In 1998, CARE worked with 25 institutions in Peru to help pass a law that promoted universal basic education for girls. The law helped to address gender discrimination as well as ensuring that more resources for education reached rural areas of the country. By working with local civic groups, CARE helped to ignite a national movement to broaden girls’ access to basic education.
CARE Niger was established in 1974 in response to famine and has worked on several food security projects since then. The program currently focuses on health and nutrition, natural resources management, education, local governance, conflict resolution, women’s empowerment, microfinance, disaster risk reduction, and emergency preparedness and response.
Niger is the birthplace of our successful and often-replicated Village Savings and Loan Associations program, which economically empowers women and raises their social and political status. The project is known as ‘Mata Masu Dubara’ (MMD), or “ingenious women” or “women on the move.”
Since 2009, CARE Niger has been focusing on creating partnerships with civil society to encourage more sustainable development. The Strategic Plan for 2010-2015 emphasizes disaster risk reduction, strengthens emergency response and prevention, and aims to help create sustainable livelihoods for 150,000 households in extreme poverty.
Latest News from Niger
Many people in Niger have suffered from droughts and an inability to find food. Through CARE's Village Savings and Loan program, Mamata Tinou began a cereal bank in her village of Genki.
SAHEL HUNGER CRISIS
Drought, erratic rains, failed crops, soaring food prices and regional instabilities have left more than 18.7 million people at risk of starvation in the Sahel region of west Africa.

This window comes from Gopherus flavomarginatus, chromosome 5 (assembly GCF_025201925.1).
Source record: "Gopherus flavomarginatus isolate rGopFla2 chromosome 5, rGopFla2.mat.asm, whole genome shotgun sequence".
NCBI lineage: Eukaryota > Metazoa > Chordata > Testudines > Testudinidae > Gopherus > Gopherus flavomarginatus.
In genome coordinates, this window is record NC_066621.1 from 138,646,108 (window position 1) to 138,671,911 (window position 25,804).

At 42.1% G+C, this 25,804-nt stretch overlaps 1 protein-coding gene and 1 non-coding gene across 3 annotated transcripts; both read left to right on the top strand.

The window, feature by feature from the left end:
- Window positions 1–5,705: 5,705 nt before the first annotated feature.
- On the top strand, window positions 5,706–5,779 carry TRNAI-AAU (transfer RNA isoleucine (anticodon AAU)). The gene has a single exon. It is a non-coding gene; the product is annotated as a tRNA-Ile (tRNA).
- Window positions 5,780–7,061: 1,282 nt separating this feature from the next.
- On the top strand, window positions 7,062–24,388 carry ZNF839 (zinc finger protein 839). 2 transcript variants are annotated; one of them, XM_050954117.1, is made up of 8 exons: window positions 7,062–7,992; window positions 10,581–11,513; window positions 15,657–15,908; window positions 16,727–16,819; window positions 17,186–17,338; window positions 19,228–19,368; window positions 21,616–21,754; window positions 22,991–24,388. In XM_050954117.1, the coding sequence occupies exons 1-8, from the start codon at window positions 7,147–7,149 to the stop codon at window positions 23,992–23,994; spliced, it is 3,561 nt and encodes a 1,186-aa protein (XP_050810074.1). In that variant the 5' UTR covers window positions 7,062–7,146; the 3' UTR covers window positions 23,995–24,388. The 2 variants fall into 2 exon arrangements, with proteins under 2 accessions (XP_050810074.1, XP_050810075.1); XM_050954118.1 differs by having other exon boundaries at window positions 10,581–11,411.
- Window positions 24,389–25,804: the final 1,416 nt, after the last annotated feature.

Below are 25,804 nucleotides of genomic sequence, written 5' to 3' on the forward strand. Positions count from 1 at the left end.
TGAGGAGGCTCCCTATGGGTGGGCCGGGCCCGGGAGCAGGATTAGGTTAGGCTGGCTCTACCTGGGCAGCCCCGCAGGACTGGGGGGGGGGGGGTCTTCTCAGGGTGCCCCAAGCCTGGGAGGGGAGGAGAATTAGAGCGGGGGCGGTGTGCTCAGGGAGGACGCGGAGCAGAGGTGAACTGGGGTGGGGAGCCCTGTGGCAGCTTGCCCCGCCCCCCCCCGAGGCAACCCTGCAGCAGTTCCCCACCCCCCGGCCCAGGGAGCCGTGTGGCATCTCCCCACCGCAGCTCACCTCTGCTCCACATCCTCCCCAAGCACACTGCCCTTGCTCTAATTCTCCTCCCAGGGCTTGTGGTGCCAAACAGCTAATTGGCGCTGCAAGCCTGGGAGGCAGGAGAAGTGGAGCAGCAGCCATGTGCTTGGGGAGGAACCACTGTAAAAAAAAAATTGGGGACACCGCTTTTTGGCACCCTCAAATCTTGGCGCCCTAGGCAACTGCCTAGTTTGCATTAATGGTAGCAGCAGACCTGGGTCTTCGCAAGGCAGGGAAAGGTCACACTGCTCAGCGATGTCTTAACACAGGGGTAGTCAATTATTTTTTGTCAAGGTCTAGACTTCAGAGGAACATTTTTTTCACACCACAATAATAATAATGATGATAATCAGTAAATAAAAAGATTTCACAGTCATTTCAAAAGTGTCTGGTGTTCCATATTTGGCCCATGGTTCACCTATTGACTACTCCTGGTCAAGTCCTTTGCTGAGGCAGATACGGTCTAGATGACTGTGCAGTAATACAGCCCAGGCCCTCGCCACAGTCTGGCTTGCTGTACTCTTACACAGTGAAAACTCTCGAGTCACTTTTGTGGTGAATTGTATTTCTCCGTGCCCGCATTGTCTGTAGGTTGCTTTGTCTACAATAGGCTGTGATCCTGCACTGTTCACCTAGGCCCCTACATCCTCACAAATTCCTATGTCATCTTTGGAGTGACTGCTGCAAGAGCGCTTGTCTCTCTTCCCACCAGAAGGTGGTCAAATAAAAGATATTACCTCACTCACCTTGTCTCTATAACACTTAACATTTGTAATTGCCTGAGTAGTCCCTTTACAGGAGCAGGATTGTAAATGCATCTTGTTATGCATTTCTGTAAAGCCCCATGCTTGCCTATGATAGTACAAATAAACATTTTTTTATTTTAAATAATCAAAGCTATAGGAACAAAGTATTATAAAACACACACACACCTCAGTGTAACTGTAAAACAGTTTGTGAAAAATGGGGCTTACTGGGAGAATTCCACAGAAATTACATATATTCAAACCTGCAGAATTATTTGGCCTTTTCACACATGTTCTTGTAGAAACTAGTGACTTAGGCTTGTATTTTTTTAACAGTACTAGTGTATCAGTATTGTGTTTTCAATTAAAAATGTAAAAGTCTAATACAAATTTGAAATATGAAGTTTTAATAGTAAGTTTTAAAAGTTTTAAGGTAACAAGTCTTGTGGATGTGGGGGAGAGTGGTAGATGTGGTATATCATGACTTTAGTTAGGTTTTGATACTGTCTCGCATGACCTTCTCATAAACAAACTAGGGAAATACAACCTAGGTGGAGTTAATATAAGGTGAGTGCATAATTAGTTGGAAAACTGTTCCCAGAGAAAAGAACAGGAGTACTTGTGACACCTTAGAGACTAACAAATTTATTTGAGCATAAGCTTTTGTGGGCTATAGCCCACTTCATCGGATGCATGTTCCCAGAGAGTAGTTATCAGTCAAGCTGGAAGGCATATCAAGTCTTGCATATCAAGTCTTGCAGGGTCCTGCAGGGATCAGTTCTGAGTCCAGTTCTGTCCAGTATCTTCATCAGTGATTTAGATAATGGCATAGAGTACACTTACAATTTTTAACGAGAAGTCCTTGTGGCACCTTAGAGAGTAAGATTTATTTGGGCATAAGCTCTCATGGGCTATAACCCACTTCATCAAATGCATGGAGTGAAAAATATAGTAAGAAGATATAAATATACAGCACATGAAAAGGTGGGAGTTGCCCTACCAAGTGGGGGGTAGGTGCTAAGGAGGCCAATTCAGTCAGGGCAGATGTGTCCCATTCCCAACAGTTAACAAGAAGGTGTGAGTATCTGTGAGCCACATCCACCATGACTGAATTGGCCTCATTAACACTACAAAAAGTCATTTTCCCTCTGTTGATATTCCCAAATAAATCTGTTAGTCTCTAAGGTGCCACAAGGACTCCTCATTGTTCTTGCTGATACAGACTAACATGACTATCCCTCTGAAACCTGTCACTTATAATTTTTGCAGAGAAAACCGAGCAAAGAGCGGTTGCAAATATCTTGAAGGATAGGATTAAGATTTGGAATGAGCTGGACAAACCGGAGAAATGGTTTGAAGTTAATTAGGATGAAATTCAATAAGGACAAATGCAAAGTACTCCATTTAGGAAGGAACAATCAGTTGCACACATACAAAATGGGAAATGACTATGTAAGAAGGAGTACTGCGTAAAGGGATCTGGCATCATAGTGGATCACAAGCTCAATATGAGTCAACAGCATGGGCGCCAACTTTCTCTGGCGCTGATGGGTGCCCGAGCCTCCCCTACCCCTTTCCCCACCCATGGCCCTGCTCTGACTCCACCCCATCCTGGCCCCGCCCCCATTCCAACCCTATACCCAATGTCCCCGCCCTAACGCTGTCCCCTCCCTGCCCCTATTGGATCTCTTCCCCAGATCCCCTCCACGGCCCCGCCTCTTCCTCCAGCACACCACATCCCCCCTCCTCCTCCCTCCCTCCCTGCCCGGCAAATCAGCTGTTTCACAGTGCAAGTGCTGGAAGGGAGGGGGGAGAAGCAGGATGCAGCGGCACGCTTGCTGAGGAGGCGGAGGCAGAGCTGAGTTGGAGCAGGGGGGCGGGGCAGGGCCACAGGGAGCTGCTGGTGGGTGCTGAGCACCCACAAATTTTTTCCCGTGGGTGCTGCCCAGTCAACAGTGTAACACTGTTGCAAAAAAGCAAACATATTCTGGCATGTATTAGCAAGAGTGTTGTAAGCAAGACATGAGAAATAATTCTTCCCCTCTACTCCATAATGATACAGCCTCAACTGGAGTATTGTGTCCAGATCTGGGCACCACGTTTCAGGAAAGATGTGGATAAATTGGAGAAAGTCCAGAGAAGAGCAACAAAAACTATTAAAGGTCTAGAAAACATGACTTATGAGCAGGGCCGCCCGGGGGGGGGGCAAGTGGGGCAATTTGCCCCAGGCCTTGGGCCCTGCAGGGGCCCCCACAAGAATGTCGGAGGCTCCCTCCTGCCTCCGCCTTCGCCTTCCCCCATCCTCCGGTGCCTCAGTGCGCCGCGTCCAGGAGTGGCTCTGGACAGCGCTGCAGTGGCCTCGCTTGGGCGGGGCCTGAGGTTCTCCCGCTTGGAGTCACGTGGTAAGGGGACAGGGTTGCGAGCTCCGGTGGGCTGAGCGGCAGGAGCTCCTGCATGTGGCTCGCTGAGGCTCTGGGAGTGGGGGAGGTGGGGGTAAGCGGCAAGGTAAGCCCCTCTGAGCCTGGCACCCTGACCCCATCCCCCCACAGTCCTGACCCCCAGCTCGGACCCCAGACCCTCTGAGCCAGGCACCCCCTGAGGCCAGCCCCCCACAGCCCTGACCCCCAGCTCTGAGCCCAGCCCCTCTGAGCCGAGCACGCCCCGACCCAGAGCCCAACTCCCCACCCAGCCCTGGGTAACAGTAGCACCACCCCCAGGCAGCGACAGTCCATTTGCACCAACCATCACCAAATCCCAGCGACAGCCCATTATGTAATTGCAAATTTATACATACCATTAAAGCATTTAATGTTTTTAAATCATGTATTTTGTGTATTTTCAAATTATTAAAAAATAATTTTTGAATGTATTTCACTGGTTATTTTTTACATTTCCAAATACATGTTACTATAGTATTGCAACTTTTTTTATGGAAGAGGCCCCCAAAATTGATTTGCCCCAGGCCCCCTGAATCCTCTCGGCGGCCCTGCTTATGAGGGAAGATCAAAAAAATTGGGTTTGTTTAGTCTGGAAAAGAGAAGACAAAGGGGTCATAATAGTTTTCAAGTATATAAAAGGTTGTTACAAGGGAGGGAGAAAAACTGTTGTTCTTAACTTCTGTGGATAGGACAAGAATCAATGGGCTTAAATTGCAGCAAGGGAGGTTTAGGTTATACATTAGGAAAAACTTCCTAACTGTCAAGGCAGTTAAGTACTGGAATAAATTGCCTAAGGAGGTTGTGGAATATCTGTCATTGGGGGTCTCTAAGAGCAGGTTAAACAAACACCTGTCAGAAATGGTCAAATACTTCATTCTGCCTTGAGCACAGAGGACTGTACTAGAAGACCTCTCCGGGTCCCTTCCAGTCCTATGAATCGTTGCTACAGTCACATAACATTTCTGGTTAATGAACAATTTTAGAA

ATLANTA (August 7, 2012) - CARE says an $806 million funding gap is threatening to derail the international community's efforts to address the current food crisis and boost long-term food security in the Sahel region of West and Central Africa. More than 18 million people are facing hunger in the Sahel, including one million children at risk of severe malnutrition.
Community Based Adaptation - Experiences from Africa
Mapping the Effects of Climate Change on Human Migration and Displacement
CARE launched the Adaptation Learning Programme (ALP) for Africa in 2010. The programme is supported by the United Kingdom’s Department for International Development (DfID), The Ministry of Foreign Affairs of Denmark, The Ministry of Foreign Affairs of Finland and the Austrian Development Cooporation. Its overarching goal is to increase the capacity of vulnerable households in Sub-Saharan Africa to adapt to climate variability and change.
This review focuses on the potential for the savings-led microfinance (MF) movement in sub-Saharan Africa to close an important gap in MF.
Securing capital to start a business or accruing savings is a near impossible task for millions of people in the developing world.
“Bringing Financial Services to Africa’s Poor” focuses on microfinance, a tool that’s been proven effective against poverty in the developing world.